Category Archives: The Power of Your Voice

Write Your Fire ~ #1 in Series


For 37 years as a writing coach and author’s mentor, I’ve heard other adults tell me some variation of this writing block:

“I’m afraid to tell you what I think.”

“I don’t want people to know who I really am” or “…what I really believe.”

Along with directing their creative writing, my work mostly involves opening the invisible cell doors that seem so real to people and letting them know it’s their adult work to emerge and be who they are.

Voice = content and passion. Voice = individuality and distinction from other writers.

On a personal level, when you quench your voice you quench your personal fire. When it comes to publishing, dulling down your voice makes you less potent, creative and interesting to both publishers and readers.

As a writer, incorporate all the content, colors and energies that define your voice.

But how do you do that, if there are voices in your head that want to block or censor what you have to say?

This series of posts in The Power of a Conscious Writer™ will help you find and release the power of your unique voice and start writing with all the fire that is you.

 Next: Look Deeper… Listen Deeper

Look Deep… Listen Deeper ~ #2 in Series


Until you can look past the you other people think they see or want to see, you will never know your true self and your true voice… never know who you really are.

The power of your voice is found when you are willing to meet and accept all of you. Happy you. Sad you. Angry you. Funny you. Creative you. Ideoligical / philosophical you.

Until you look and listen to what all of you is saying, not just the acceptable aspects, and maybe even see even the parts of you that you don’t want to see, some of your power as a writer is lost to you… and actually to everyone else, too. You’ll remain only a partial person. Not a fake, but not really fully real either. As a writer, you’re muffling your voice.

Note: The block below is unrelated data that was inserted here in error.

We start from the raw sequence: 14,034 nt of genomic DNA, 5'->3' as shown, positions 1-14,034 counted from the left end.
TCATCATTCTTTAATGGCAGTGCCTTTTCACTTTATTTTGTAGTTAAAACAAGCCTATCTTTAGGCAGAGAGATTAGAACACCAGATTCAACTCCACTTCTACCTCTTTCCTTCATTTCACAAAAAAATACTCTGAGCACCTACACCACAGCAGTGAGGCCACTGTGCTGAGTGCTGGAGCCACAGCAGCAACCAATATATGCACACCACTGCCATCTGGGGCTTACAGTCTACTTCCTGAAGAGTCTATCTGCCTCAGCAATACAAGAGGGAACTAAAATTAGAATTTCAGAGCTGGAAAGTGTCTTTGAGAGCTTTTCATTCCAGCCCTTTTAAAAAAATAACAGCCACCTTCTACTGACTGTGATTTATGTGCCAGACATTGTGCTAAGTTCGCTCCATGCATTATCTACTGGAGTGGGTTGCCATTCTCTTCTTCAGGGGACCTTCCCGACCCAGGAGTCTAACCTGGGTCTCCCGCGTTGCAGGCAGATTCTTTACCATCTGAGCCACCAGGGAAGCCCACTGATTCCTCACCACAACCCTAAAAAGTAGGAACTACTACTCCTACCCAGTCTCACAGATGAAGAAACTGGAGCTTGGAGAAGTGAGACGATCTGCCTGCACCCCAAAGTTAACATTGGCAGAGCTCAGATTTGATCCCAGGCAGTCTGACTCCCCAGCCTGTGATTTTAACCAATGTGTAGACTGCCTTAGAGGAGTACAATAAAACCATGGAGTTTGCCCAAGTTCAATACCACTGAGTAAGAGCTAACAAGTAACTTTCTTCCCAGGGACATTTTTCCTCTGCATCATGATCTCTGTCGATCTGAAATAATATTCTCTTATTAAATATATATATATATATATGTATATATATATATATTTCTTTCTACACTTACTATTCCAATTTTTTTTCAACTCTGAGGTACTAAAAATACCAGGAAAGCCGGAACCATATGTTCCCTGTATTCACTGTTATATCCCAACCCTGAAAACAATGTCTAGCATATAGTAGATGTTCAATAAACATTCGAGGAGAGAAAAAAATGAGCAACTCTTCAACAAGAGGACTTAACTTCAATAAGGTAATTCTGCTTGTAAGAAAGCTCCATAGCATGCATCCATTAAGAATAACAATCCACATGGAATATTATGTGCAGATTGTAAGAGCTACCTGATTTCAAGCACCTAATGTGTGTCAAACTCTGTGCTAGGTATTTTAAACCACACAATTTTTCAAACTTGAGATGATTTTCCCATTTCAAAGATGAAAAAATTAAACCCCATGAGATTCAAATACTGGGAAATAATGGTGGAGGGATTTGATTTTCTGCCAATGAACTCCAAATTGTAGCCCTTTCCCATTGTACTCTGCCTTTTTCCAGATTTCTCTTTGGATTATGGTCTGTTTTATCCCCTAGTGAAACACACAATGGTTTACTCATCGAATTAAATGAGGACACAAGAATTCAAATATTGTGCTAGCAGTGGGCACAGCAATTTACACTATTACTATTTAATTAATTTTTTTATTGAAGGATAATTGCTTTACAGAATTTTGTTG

Maturing as a writer means accepting and using your mature voice. That means growing up inward – becoming all of who you are when you’re not lost in the wilderness of other people’s personalities, beliefs, demands and ideas.

Take time to write out opinions and beliefs you’ve never voiced out loud. Connect yourself solidly to the inner terrain of your mind and soul.

To do this is like raising land up from the floor of the sea and creating new territory to inhabit that is all yours. That is to say, this creates good inner ground for your public writing.

 Next: The Voice that Makes a Mark

The Voice that Makes a Mark ~ #3 in Series


“Publishers like my writing – generally. But they keep telling me I don’t have a distinctive ‘voice.’ What are they are they talking about?”

Because I’ve heard this statement so many times in my many years of coaching writers I want to offer a primer on it here. Because it’s true, publishers look for authors who, among other things, have a distinctive voice.

First – What  is voice?

Someone can be the voice of a certain movement or school of thought or art. That person, we would say, is a thought-leader, a way-shower, an innovator. The man or woman who is articulating a new way of seeing the world, approaching a subject, or doing things.

That isn’t most of us, though. So – what about the rest of us? How do we think about, and understand, our individual voice?

Voice – to use a metaphor – is like varietals of wine blended in the same bottle – say 50% Cabernet Franc, 30% Merlot, 20% Petit Verdot. A skillful vintner finds the strong varietal to present is the “forward” or dominant taste, then shades the blend with other varietals to present other subtle flavors that enhance the beverage that will slide from the bottle into your glass.

Understanding your voice as a writer has similarities. You need to develop a keen awareness of what you really know, what you’re passionate about, what type of communication you’re good at (say, narrative or non-fiction), what your intention or mission or goal is (what you want your reader to know, do or become).

Now when it comes to self-awareness, most of us need to do a bit of reflection. That to say, if you don’t understand what your particular voice is, don’t fret. But do explore.

In this series I’ll touch on important aspects of voice, and help you continue to develop awareness of yours.

Next time: Why Finding Your Voice is Important